Breaking the Taboo of Atheism in Black Communities

This is a past event

20 people went


Leo Igwe, Nigeria's most prominent humanist, and a human rights activist, will be giving a ground-breaking talk on 'Breaking the Taboo of Atheism in Black Communities' during a short visit to London to attend the NSS Secularist of the Year Award event before returning to Africa to continue his research into witchcraft.
People 'of all hues' who are sceptical of religion are encouraged to show their interest and support for this event as black non-believers, in London and elsewhere, start to become more confident and active in openly challenging the over-bearing presence of religion within their families and communities and its negative social, financial and educational consequences.
This talk is part of increasing efforts to encourage black non-believers to 'come out', to find a supportive environment when dealing with family and social reactions, to voice their opinions and be more proactive in the humanist, secularist and atheist movements. To paraphrase the African saying "It takes a village to raise a child. It takes all of us to change this religious BS".
It is organised by London Black Atheists ( and and supported by Central London Humanists (
More on Leo Igwe
Mr. Igwe, in partnership with the JREF, is working to respond to harmful and growing superstitious beliefs throughout Africa, including belief in psuedoscientific “medicine,” and witchcraft, which result in heinous murders of adults and children alike. A recent poll showed that about 55% of people living in Africa still believe in witchcraft and that this is correlated, unsurprisingly, with a lack of science education. Inevitably, this has had ramifications in London with its substantial African diaspora communities.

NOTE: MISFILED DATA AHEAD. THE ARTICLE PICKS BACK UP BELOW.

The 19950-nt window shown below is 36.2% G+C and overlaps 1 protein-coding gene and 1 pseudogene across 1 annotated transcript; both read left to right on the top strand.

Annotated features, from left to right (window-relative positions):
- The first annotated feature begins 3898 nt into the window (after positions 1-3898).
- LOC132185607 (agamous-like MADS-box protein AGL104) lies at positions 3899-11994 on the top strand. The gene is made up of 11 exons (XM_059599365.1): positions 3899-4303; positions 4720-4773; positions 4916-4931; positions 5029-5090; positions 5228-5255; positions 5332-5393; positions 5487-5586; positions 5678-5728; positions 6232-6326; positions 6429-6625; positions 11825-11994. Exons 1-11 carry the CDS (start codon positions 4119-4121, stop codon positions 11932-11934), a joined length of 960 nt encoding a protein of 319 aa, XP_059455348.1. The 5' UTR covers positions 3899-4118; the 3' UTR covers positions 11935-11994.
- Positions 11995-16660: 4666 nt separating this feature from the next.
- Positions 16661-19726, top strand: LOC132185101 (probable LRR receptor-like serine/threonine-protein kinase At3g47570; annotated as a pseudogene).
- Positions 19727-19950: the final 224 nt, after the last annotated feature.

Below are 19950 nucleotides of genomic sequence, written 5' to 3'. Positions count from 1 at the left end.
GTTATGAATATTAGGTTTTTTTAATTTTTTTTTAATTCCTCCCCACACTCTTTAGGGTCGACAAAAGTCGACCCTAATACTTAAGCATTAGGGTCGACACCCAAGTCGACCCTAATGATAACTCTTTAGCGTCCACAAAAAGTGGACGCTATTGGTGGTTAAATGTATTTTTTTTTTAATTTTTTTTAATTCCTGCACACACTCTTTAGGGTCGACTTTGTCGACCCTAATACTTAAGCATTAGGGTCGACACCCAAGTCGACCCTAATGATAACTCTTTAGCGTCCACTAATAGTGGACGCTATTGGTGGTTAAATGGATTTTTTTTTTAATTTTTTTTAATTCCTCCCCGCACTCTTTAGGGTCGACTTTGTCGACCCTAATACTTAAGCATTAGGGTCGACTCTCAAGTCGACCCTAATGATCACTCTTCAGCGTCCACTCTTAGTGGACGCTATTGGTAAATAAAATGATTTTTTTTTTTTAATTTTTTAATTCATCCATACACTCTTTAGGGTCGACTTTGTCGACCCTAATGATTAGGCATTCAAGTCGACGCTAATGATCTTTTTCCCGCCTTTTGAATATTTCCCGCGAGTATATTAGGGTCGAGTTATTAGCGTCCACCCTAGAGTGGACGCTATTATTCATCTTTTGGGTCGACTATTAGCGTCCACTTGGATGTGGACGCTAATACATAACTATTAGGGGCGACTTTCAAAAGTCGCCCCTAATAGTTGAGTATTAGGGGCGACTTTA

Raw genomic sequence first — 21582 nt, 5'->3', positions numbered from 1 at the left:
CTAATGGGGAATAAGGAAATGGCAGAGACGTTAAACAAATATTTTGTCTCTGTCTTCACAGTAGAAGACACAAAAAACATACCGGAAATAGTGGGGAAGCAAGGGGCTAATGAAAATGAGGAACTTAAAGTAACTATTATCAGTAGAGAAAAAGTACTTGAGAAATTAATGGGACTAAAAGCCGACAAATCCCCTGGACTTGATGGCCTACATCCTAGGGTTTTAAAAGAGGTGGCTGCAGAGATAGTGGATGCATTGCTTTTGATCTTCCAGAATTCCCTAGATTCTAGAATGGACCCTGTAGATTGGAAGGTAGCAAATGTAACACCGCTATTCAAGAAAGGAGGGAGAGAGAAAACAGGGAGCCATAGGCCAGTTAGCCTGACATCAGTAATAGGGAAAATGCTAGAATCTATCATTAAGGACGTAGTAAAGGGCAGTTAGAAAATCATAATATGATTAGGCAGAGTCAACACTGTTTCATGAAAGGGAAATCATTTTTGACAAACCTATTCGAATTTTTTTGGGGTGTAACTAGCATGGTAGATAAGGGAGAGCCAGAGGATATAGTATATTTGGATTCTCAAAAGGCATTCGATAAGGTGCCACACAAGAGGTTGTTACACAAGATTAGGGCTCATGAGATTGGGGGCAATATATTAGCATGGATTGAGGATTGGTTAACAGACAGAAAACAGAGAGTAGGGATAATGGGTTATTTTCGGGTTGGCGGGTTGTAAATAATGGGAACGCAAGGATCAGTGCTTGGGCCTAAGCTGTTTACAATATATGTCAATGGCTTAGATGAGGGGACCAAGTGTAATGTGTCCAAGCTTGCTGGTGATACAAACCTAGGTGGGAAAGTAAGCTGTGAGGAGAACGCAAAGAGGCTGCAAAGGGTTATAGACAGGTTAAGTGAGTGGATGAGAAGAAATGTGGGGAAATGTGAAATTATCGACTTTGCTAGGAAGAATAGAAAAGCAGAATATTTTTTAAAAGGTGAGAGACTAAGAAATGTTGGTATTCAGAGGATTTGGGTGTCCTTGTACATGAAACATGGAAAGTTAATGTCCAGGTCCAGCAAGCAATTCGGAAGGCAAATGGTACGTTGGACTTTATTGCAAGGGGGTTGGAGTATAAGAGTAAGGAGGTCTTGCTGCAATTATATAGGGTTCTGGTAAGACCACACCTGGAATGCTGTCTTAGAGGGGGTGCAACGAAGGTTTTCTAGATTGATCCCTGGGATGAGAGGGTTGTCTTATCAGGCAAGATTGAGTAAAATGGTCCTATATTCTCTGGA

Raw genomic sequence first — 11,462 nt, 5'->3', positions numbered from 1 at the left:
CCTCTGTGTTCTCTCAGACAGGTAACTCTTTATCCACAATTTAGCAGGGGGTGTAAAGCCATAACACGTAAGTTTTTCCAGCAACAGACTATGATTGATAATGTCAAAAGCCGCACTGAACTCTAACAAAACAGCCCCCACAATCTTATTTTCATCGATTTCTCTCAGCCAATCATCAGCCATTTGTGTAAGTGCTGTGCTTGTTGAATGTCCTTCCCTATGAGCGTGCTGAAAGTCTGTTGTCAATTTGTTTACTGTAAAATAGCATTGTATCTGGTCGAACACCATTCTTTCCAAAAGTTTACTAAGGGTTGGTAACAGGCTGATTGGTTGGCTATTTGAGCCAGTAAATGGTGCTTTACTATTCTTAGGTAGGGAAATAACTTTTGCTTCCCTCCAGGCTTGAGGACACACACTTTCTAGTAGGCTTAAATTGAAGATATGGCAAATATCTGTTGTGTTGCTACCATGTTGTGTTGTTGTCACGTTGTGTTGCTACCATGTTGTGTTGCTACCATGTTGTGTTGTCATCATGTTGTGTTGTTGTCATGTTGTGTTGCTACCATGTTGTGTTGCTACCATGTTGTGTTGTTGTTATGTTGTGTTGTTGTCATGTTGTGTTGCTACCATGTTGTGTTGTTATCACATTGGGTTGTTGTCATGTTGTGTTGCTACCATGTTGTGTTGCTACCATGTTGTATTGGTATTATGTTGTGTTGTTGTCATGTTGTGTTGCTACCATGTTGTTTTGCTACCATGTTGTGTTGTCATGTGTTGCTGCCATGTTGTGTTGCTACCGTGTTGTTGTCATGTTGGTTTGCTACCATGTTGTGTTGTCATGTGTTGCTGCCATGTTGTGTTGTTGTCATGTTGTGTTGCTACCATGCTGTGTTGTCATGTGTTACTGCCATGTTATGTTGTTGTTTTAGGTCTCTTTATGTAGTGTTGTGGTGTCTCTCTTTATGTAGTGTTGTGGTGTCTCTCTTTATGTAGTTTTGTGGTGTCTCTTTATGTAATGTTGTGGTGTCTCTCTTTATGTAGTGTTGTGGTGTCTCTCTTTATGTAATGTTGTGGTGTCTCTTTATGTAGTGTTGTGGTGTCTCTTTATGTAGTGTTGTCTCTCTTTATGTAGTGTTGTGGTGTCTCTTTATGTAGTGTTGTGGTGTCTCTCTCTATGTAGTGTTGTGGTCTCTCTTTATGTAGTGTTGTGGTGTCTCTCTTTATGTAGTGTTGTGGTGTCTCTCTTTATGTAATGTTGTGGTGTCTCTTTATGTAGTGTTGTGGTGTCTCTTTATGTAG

Leo Igwe reports regularly on the state of superstition and paranormal belief in Africa at, with his column, Skeptical Africa and is the author of the new A Manifesto for a Skeptical Africa, a call to arms for African skeptics, science advocates, humanists and secularists. The manifesto aims to promote skepticism in Africa and to help save lives and has been endorsed by a number of leading figures, including prominent names in science and skepticism throughout Africa and globally.
A full biography of Leo Igwe can be found on Wikipedia and information on his work and publications as a Research Fellow at the James Randi Educational Foundation
This talk, followed by discussion will take place in the newly refurbished and attractive venue of Hackney Picturehouse in 'The Attic', which has capacity for 100 people. There is a bar on the ground floor and a lift to the Attic.
Please RSVP here so we can anticipate the numbers attending.
Details on the location and disabled access can be found here and on Transport for London Journey Planner

Entry is £5 or £3 unemployed/students/low waged from which we will make a donation to Leo's work.

This event is being supported and sponsored by Central London Humanist Group.